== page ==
The Land Rover DC100 and DC100 Sport concepts have landed in America at the LA Auto Show, making their first appearance in North America. The concepts pack a bunch of technology for dealing with difficult off-road conditions, and are of course, fuel efficient. The concepts are a glimpse
The Land Rover DC100 and DC100 Sport concepts have landed in America at the LA Auto Show, making their first appearance in North America. The concepts pack a bunch of technology for dealing with difficult off-road conditions, and are of course, fuel efficient.
The concepts are a glimpse into the possible design direction of Land Rover’s long serving Defender. Although the Defender no longer has a presence in the U.S market, taking the DC100 and DC100 Sport to LA could signal a return to the States for the Defender. Land Rover actually hope to re-introduce the Defender in the middle of the decade, and the concepts are a step towards this goal.
The DC100 rides on 20-inch alloy wheels and all-terrain tyre’s. It has a raised air-intake snorkel and a roof rack, ensuring a go anywhere ability. The off-road ability of the DC100 is enhanced by short overhangs, allowing for some fairly extreme approach and departure angles. An upright windscreen and strong shoulder line improves visibility. Of course, there are round headlights, a front winch and a prominent grille, all to remind everyone that it is indeed a Defender at heart. The DC100 Sport is much of the same really, but it lost its roof along the way to LA.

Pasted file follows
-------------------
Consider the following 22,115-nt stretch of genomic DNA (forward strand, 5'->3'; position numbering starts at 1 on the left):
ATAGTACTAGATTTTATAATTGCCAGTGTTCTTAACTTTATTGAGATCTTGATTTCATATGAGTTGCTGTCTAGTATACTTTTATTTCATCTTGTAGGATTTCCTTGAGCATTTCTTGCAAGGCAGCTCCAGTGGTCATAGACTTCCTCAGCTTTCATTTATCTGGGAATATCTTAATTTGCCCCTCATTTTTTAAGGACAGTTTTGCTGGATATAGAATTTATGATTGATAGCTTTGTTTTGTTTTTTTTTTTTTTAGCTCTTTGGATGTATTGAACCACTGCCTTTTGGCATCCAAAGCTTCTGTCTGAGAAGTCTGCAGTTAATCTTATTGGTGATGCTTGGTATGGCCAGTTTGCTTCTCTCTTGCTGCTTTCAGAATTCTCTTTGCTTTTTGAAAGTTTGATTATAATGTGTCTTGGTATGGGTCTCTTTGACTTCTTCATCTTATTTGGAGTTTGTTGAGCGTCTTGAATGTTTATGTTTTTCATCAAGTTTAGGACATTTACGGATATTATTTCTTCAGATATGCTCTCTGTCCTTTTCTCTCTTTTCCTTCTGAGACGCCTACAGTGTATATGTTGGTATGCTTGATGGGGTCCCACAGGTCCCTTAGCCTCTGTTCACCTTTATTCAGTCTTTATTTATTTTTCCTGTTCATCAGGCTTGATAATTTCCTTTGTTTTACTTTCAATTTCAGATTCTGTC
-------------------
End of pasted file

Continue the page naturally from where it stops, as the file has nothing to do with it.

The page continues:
In terms of technology, the concepts feature Land Rover’s advanced Terrain Response system to optimise the vehicles for any conditions. A new Terrain-i system is also included; creating an intelligent topographical map of an area in front of the vehicle. This map is displayed in 3D, and can identify potential hazards and thus suggest alternative routes. This technology isn’t just useful off-road, but in the urban environment as well. It can identify pedestrians and hazards, and then politely suggest you don’t hit them.
There’s a new Wade Aid system that utilises sonar sensors in the bumpers and wing mirrors to gauge water depth. This system can then close body vents, raise ride height, select a lower gear and advise on the the safest speed accordingly. It sounds absolutely fantastic, and much better than the old, make-a-passenger-stand-in-the-water-and-hope-he/she-doesn’t-get-eaten-by-a-crocodile method.
Lastly, the concepts have numerous efficiency measures to make sure there is still a mother nature left in the years to come, because without mother nature, there won’t be anything for the the DC100/DC100 Sport to conquer. To begin with, the concepts have a Stop/Start system. The there is an efficient eight-speed automatic gearbox installed, which is specifically designed with future hybridisation in mind. The all-wheel drive system, featuring Driveline Disconnect, is completely dynamic. Power is generally sent to the front wheels alone, with power only being sent rearwards if the conditions demand it. There is a physical mechanical decoupling of the rear axle, as opposed to merely electronically disconnecting it. This method reduces friction and improves efficiency.